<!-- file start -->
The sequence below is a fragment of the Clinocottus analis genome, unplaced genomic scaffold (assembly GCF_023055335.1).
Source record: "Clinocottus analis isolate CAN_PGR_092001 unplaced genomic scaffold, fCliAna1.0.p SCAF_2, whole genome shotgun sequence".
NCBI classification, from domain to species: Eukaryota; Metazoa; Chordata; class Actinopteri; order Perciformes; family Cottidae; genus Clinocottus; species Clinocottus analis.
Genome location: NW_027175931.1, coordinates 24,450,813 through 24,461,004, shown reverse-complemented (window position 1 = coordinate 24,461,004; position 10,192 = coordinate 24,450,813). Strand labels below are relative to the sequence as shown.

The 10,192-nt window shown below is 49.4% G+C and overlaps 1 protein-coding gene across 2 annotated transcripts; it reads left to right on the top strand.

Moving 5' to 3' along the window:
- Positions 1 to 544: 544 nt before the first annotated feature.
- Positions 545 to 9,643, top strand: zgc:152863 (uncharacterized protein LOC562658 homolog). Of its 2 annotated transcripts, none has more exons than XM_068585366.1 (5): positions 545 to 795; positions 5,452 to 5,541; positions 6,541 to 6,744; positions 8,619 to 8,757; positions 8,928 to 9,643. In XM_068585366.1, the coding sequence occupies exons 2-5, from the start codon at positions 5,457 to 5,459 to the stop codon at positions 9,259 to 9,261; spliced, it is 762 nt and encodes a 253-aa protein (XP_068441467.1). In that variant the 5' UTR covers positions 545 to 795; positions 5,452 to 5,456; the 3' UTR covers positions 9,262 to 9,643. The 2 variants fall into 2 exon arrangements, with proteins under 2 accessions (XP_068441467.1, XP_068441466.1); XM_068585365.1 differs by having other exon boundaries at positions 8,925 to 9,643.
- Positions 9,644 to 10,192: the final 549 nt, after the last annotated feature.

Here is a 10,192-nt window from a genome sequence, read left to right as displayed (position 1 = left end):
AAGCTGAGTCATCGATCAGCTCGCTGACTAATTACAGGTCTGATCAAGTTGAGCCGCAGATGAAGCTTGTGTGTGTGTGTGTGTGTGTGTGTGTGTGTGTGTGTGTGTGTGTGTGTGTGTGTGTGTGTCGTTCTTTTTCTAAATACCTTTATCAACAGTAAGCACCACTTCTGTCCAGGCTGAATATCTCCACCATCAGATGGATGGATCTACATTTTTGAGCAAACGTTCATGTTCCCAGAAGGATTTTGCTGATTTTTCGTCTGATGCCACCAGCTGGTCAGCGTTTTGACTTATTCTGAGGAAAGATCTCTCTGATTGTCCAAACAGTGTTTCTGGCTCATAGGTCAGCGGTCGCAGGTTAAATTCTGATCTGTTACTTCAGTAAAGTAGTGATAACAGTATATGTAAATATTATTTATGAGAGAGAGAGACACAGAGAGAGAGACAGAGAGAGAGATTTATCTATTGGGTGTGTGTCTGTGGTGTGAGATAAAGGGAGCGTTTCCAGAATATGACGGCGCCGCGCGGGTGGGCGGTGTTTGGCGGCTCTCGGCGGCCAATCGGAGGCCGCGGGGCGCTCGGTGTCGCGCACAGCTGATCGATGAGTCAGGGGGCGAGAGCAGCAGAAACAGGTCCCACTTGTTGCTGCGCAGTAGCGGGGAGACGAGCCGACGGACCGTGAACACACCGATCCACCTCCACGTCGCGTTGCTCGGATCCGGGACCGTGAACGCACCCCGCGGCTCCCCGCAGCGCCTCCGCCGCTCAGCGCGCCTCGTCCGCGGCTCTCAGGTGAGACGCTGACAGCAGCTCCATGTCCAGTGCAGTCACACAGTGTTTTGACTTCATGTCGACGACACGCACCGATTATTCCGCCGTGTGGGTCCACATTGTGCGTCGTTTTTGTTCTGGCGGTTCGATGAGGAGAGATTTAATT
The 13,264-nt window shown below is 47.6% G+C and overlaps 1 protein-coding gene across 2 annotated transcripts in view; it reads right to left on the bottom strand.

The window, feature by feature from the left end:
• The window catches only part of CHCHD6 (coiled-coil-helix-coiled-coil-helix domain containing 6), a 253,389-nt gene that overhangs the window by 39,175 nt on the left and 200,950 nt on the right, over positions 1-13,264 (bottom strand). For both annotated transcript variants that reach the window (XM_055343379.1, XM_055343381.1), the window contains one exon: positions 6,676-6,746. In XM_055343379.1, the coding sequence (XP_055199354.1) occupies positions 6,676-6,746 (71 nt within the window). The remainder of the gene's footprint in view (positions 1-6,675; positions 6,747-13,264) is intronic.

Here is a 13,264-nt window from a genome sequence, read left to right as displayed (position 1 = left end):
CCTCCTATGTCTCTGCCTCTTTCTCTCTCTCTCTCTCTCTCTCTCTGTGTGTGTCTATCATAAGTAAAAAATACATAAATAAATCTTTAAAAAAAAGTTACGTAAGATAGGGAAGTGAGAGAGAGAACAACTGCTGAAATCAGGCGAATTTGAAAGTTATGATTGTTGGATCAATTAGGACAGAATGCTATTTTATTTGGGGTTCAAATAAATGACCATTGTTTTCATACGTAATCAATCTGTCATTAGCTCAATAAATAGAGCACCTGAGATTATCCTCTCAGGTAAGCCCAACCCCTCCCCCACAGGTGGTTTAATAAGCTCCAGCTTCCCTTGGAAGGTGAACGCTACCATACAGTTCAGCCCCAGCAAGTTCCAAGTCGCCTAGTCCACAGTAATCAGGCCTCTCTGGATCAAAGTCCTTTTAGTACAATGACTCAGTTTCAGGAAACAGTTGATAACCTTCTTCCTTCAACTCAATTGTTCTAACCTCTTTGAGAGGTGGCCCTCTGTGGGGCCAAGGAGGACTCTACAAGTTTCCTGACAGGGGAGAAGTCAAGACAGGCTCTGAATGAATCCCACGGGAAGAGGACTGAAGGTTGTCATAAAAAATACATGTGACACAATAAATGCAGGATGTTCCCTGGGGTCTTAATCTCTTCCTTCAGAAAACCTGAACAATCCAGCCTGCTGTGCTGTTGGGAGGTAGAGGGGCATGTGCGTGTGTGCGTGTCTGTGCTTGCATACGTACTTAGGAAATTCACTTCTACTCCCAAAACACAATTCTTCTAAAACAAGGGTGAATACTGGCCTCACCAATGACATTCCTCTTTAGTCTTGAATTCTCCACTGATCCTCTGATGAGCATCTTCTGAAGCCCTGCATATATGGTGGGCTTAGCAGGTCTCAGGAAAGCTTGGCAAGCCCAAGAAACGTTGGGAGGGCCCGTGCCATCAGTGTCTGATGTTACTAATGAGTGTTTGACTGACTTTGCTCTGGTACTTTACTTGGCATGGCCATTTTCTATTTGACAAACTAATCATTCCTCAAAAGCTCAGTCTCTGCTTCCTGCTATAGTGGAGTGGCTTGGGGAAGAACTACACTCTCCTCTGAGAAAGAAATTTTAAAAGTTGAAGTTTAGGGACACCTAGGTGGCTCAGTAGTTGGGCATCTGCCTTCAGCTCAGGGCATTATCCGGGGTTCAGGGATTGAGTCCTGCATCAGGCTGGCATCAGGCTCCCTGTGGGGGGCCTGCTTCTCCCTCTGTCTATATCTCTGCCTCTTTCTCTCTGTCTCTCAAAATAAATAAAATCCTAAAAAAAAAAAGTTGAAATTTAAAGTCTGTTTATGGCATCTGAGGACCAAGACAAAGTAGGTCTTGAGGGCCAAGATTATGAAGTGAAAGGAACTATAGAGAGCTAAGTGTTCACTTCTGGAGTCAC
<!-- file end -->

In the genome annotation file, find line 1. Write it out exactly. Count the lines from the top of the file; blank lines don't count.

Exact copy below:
The sequence below is a fragment of the Clinocottus analis genome, unplaced genomic scaffold (assembly GCF_023055335.1).